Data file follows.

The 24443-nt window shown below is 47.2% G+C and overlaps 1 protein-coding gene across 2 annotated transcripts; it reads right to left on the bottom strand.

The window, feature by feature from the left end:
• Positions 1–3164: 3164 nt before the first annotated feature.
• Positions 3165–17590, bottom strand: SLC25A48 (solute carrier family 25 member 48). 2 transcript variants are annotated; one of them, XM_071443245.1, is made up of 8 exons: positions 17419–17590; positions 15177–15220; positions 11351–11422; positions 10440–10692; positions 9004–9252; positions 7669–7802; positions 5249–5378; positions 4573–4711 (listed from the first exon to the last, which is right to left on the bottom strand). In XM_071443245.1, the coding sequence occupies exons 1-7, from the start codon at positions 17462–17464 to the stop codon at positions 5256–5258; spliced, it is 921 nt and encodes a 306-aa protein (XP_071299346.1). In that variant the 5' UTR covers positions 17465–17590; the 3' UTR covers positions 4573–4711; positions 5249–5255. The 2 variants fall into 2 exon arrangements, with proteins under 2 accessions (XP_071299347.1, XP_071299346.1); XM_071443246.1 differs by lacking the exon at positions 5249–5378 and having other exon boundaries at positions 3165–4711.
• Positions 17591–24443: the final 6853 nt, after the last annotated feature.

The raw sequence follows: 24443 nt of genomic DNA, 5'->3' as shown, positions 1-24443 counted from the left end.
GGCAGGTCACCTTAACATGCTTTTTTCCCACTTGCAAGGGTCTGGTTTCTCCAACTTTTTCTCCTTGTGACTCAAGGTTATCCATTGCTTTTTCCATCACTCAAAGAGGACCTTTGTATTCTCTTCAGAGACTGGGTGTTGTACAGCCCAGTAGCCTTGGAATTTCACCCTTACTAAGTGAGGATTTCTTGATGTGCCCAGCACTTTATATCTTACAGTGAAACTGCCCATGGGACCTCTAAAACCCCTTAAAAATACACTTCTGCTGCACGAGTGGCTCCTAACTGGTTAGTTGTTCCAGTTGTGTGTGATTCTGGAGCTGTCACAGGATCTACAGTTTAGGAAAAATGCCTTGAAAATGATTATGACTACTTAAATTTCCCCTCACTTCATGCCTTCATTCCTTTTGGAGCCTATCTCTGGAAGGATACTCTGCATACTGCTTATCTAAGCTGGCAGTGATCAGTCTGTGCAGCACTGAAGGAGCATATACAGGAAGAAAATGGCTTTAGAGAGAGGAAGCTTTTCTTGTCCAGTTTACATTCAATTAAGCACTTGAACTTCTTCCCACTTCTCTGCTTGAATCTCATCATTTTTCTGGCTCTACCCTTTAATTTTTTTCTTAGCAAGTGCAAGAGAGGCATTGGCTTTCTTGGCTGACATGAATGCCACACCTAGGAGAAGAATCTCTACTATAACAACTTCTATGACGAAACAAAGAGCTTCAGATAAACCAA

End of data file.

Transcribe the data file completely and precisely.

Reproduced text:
The 24443-nt window shown below is 47.2% G+C and overlaps 1 protein-coding gene across 2 annotated transcripts; it reads right to left on the bottom strand.

The window, feature by feature from the left end:
• Positions 1–3164: 3164 nt before the first annotated feature.
• Positions 3165–17590, bottom strand: SLC25A48 (solute carrier family 25 member 48). 2 transcript variants are annotated; one of them, XM_071443245.1, is made up of 8 exons: positions 17419–17590; positions 15177–15220; positions 11351–11422; positions 10440–10692; positions 9004–9252; positions 7669–7802; positions 5249–5378; positions 4573–4711 (listed from the first exon to the last, which is right to left on the bottom strand). In XM_071443245.1, the coding sequence occupies exons 1-7, from the start codon at positions 17462–17464 to the stop codon at positions 5256–5258; spliced, it is 921 nt and encodes a 306-aa protein (XP_071299346.1). In that variant the 5' UTR covers positions 17465–17590; the 3' UTR covers positions 4573–4711; positions 5249–5255. The 2 variants fall into 2 exon arrangements, with proteins under 2 accessions (XP_071299347.1, XP_071299346.1); XM_071443246.1 differs by lacking the exon at positions 5249–5378 and having other exon boundaries at positions 3165–4711.
• Positions 17591–24443: the final 6853 nt, after the last annotated feature.

The raw sequence follows: 24443 nt of genomic DNA, 5'->3' as shown, positions 1-24443 counted from the left end.
GGCAGGTCACCTTAACATGCTTTTTTCCCACTTGCAAGGGTCTGGTTTCTCCAACTTTTTCTCCTTGTGACTCAAGGTTATCCATTGCTTTTTCCATCACTCAAAGAGGACCTTTGTATTCTCTTCAGAGACTGGGTGTTGTACAGCCCAGTAGCCTTGGAATTTCACCCTTACTAAGTGAGGATTTCTTGATGTGCCCAGCACTTTATATCTTACAGTGAAACTGCCCATGGGACCTCTAAAACCCCTTAAAAATACACTTCTGCTGCACGAGTGGCTCCTAACTGGTTAGTTGTTCCAGTTGTGTGTGATTCTGGAGCTGTCACAGGATCTACAGTTTAGGAAAAATGCCTTGAAAATGATTATGACTACTTAAATTTCCCCTCACTTCATGCCTTCATTCCTTTTGGAGCCTATCTCTGGAAGGATACTCTGCATACTGCTTATCTAAGCTGGCAGTGATCAGTCTGTGCAGCACTGAAGGAGCATATACAGGAAGAAAATGGCTTTAGAGAGAGGAAGCTTTTCTTGTCCAGTTTACATTCAATTAAGCACTTGAACTTCTTCCCACTTCTCTGCTTGAATCTCATCATTTTTCTGGCTCTACCCTTTAATTTTTTTCTTAGCAAGTGCAAGAGAGGCATTGGCTTTCTTGGCTGACATGAATGCCACACCTAGGAGAAGAATCTCTACTATAACAACTTCTATGACGAAACAAAGAGCTTCAGATAAACCAA